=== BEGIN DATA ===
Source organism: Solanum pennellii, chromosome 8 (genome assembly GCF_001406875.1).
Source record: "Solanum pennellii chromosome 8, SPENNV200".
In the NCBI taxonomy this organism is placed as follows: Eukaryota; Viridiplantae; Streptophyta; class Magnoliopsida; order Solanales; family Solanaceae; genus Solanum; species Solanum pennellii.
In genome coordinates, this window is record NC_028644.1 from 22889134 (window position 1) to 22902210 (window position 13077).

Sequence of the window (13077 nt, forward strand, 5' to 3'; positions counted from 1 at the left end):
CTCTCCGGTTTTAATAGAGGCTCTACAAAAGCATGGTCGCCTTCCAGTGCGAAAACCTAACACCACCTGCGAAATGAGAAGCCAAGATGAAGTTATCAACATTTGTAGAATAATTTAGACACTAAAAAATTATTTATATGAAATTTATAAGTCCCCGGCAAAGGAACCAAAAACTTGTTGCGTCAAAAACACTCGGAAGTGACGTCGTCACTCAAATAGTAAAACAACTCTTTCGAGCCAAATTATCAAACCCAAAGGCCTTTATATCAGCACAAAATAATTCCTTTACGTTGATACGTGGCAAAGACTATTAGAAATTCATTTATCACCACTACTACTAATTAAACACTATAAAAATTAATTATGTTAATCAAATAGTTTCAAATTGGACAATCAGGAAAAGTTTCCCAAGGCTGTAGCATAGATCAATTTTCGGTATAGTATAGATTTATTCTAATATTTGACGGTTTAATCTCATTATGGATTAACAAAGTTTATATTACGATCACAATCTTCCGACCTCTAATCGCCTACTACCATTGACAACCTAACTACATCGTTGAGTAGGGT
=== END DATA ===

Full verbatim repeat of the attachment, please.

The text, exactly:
Source organism: Solanum pennellii, chromosome 8 (genome assembly GCF_001406875.1).
Source record: "Solanum pennellii chromosome 8, SPENNV200".
In the NCBI taxonomy this organism is placed as follows: Eukaryota; Viridiplantae; Streptophyta; class Magnoliopsida; order Solanales; family Solanaceae; genus Solanum; species Solanum pennellii.
In genome coordinates, this window is record NC_028644.1 from 22889134 (window position 1) to 22902210 (window position 13077).

Sequence of the window (13077 nt, forward strand, 5' to 3'; positions counted from 1 at the left end):
CTCTCCGGTTTTAATAGAGGCTCTACAAAAGCATGGTCGCCTTCCAGTGCGAAAACCTAACACCACCTGCGAAATGAGAAGCCAAGATGAAGTTATCAACATTTGTAGAATAATTTAGACACTAAAAAATTATTTATATGAAATTTATAAGTCCCCGGCAAAGGAACCAAAAACTTGTTGCGTCAAAAACACTCGGAAGTGACGTCGTCACTCAAATAGTAAAACAACTCTTTCGAGCCAAATTATCAAACCCAAAGGCCTTTATATCAGCACAAAATAATTCCTTTACGTTGATACGTGGCAAAGACTATTAGAAATTCATTTATCACCACTACTACTAATTAAACACTATAAAAATTAATTATGTTAATCAAATAGTTTCAAATTGGACAATCAGGAAAAGTTTCCCAAGGCTGTAGCATAGATCAATTTTCGGTATAGTATAGATTTATTCTAATATTTGACGGTTTAATCTCATTATGGATTAACAAAGTTTATATTACGATCACAATCTTCCGACCTCTAATCGCCTACTACCATTGACAACCTAACTACATCGTTGAGTAGGGT